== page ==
The next morning I happened to look at the mass of strappy leaves from my Hippeastrum papilio, and this is what I found:
You can imagine how surprised I was! This raised bed is tucked away off to the side of the front porch. It's been neglected for a while and I don't routinely look there for exciting plant discoveries.
The flowers are truly magnificent. Large and so intricate.
I was going to spend some time this weekend photographing them properly, but unfortunately, they're done blooming already. Just a week of floral splendor! Even so, the wait was worth it. This is the probably the most beautiful flower I've ever had in our garden.
I don't know why my butterfly amaryllis bloomed this year. Maybe this one bulb was finally large enough, or maybe it finally received enough winter water. Unless they're dormant, hippeastrums want water year round.
Here's a quick summary of the amaryllis vs. hippeastrum thing. Originally, there was only one genus Amaryllis. It included both the real amaryllis (native to Africa, with only two recognized species, one of them being Amaryllis belladonna, the populary naked lady) and the hippeastrums (a large genus from South America). The latter were split off from the true amaryllis in 1821. Today, the "amaryllis" that decorate so many windowsills in the winter are actually hippeastrum hybrids.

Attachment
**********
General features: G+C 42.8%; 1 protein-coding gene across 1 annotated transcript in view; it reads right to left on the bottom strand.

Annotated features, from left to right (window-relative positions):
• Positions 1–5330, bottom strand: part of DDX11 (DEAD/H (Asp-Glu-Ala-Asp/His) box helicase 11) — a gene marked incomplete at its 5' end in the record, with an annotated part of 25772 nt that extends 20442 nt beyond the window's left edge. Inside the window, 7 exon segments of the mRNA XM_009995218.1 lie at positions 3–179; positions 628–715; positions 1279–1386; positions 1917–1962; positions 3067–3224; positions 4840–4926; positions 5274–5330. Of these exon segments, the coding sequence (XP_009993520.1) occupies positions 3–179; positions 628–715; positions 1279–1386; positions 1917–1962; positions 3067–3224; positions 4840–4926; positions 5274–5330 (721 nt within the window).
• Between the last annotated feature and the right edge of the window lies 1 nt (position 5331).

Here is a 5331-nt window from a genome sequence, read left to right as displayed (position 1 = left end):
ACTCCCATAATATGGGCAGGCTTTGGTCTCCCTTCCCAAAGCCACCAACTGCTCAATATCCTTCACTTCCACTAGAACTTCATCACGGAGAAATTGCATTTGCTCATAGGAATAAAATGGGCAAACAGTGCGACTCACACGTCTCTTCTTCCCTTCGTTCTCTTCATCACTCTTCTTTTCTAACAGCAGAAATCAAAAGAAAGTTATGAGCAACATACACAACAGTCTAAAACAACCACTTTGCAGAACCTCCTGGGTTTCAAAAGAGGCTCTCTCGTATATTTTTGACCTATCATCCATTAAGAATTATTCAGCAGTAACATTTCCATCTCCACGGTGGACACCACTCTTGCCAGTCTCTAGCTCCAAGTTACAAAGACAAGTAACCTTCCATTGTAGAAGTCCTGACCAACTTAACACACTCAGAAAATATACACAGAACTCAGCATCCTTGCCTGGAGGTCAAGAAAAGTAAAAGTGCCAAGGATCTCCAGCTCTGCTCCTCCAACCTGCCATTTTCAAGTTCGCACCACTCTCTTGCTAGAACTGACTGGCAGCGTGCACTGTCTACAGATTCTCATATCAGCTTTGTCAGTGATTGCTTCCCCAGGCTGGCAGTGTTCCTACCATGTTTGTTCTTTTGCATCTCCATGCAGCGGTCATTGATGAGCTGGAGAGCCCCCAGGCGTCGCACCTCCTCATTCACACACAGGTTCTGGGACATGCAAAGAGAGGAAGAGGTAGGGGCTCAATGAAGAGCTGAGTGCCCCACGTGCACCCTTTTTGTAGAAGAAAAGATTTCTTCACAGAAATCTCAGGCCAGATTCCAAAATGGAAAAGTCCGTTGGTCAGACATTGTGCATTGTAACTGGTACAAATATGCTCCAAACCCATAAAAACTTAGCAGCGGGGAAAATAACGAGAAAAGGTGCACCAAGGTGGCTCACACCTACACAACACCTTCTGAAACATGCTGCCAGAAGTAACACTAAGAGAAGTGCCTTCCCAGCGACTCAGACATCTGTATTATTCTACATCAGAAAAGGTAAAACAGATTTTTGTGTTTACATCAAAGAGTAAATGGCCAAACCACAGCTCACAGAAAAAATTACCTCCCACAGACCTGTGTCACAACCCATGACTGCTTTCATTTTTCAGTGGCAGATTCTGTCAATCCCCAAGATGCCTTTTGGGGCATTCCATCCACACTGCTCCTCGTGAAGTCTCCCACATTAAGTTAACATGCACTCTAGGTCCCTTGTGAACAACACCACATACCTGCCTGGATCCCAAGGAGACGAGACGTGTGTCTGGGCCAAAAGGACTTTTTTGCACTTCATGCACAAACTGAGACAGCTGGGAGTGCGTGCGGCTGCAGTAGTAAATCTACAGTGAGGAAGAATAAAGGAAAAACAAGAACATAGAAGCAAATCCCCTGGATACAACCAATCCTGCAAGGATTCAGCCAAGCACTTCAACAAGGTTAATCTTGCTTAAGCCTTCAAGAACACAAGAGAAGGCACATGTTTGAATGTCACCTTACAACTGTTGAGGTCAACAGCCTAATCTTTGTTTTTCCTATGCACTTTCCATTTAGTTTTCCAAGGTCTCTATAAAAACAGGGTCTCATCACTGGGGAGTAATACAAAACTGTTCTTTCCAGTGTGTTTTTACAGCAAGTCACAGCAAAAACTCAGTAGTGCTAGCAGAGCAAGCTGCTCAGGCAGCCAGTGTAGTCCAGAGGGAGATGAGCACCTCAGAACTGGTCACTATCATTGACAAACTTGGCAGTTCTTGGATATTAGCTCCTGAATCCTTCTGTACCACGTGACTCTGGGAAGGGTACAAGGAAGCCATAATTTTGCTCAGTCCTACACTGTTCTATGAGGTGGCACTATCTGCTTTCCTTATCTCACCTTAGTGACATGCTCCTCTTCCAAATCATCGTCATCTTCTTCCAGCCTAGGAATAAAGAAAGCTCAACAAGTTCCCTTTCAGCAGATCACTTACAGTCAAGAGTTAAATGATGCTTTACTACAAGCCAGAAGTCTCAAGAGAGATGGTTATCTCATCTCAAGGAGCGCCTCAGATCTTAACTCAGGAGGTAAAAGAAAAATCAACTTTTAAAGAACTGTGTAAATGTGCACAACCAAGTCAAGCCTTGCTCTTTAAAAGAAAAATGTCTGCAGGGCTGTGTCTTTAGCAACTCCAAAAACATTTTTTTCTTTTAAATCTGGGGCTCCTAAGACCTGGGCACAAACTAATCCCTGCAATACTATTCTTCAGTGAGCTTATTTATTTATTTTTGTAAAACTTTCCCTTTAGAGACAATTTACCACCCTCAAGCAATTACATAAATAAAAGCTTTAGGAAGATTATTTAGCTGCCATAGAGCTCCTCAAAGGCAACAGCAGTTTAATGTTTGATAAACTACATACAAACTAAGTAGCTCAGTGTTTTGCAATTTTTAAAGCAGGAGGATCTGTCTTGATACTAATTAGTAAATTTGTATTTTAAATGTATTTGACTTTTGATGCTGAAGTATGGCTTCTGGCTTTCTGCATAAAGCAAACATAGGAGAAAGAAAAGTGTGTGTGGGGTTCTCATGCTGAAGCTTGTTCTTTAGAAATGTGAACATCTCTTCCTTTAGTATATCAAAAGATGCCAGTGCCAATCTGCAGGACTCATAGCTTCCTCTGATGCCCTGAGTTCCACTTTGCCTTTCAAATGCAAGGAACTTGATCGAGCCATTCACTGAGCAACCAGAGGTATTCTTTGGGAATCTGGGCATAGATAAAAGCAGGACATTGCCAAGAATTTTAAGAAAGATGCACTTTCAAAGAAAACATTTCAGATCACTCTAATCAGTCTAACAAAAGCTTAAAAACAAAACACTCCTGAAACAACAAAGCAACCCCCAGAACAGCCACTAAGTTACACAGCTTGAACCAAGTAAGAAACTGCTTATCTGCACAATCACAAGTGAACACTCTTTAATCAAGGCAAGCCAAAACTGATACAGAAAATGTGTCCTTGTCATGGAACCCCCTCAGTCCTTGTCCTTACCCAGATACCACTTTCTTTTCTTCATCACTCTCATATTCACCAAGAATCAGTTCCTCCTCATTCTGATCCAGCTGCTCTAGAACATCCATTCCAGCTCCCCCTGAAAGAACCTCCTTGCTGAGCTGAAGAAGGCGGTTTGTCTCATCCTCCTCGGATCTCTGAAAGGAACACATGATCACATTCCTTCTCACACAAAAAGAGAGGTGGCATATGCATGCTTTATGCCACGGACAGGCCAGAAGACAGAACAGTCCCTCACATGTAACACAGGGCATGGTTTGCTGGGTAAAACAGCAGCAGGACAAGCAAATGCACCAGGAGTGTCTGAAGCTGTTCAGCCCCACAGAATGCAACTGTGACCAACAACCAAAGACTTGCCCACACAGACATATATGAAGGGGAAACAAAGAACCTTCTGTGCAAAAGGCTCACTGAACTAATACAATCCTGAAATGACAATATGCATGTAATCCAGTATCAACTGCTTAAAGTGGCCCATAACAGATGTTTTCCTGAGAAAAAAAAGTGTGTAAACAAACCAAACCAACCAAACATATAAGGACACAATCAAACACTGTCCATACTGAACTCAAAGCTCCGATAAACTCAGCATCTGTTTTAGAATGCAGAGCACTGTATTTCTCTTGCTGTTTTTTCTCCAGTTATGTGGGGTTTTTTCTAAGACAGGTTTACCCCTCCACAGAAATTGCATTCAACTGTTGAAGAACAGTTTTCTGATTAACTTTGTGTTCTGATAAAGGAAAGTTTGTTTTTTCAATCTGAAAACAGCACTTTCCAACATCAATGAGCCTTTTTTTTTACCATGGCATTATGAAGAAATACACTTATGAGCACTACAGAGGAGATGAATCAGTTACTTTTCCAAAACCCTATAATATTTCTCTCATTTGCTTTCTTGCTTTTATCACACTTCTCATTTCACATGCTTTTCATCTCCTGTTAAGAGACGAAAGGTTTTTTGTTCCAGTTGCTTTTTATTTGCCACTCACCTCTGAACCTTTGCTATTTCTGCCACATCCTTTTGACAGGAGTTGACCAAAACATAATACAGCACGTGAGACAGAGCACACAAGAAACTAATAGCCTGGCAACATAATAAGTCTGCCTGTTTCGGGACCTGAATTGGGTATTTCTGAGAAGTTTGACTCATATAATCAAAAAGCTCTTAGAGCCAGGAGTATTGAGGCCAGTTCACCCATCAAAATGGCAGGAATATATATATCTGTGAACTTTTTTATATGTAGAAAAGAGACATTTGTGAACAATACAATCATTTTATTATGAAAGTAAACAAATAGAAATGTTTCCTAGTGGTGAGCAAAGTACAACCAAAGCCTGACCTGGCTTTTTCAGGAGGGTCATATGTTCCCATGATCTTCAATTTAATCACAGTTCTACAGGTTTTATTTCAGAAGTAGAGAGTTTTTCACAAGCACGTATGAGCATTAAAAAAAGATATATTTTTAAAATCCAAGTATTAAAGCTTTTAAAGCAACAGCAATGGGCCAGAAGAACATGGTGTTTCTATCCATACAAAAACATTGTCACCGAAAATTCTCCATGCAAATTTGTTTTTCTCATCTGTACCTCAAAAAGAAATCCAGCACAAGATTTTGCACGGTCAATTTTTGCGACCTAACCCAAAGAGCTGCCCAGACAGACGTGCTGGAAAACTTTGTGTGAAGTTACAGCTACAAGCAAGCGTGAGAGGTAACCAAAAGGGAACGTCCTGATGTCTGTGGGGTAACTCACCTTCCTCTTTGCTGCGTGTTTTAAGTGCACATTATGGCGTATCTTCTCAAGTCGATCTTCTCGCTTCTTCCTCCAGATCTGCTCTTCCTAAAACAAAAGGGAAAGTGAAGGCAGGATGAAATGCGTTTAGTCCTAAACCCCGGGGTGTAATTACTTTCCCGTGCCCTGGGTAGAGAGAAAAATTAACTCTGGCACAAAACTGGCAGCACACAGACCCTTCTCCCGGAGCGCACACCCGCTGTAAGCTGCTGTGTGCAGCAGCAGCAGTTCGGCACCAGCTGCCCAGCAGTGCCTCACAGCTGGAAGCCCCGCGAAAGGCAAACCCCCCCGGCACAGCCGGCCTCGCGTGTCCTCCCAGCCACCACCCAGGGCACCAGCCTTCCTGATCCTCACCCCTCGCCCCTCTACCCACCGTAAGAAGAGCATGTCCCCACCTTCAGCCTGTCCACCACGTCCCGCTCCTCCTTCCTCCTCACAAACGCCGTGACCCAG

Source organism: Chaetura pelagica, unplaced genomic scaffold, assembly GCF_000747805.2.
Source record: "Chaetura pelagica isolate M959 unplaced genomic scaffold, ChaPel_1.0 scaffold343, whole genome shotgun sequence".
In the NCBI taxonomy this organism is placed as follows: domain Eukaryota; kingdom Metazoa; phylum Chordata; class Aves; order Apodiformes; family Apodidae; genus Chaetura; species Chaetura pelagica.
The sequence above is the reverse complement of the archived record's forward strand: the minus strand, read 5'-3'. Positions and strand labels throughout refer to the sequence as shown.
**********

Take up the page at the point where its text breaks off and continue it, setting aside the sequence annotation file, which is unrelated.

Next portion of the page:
Hippeastrum papilio is a native to the tropical rain forests on the Atlantic coast of southern Brazil where it lives an epiphytic existence in trees. Due to deforestation and urbanization, all that's left in the wild is a tiny population of about 50 plants. Fortunately, this species has proven to be easy to grow in cultivation, and because it has such striking flowers, it has been become much sought after. Even though it's a tropical plant, it can take a bit of frost (mine have been lost their leaves in the winter).
I'm still thrilled that my butterfly amaryllis finally flowered. It was the biggest surprise of 2017 so far. Who knows what other wonderful things might happen this year?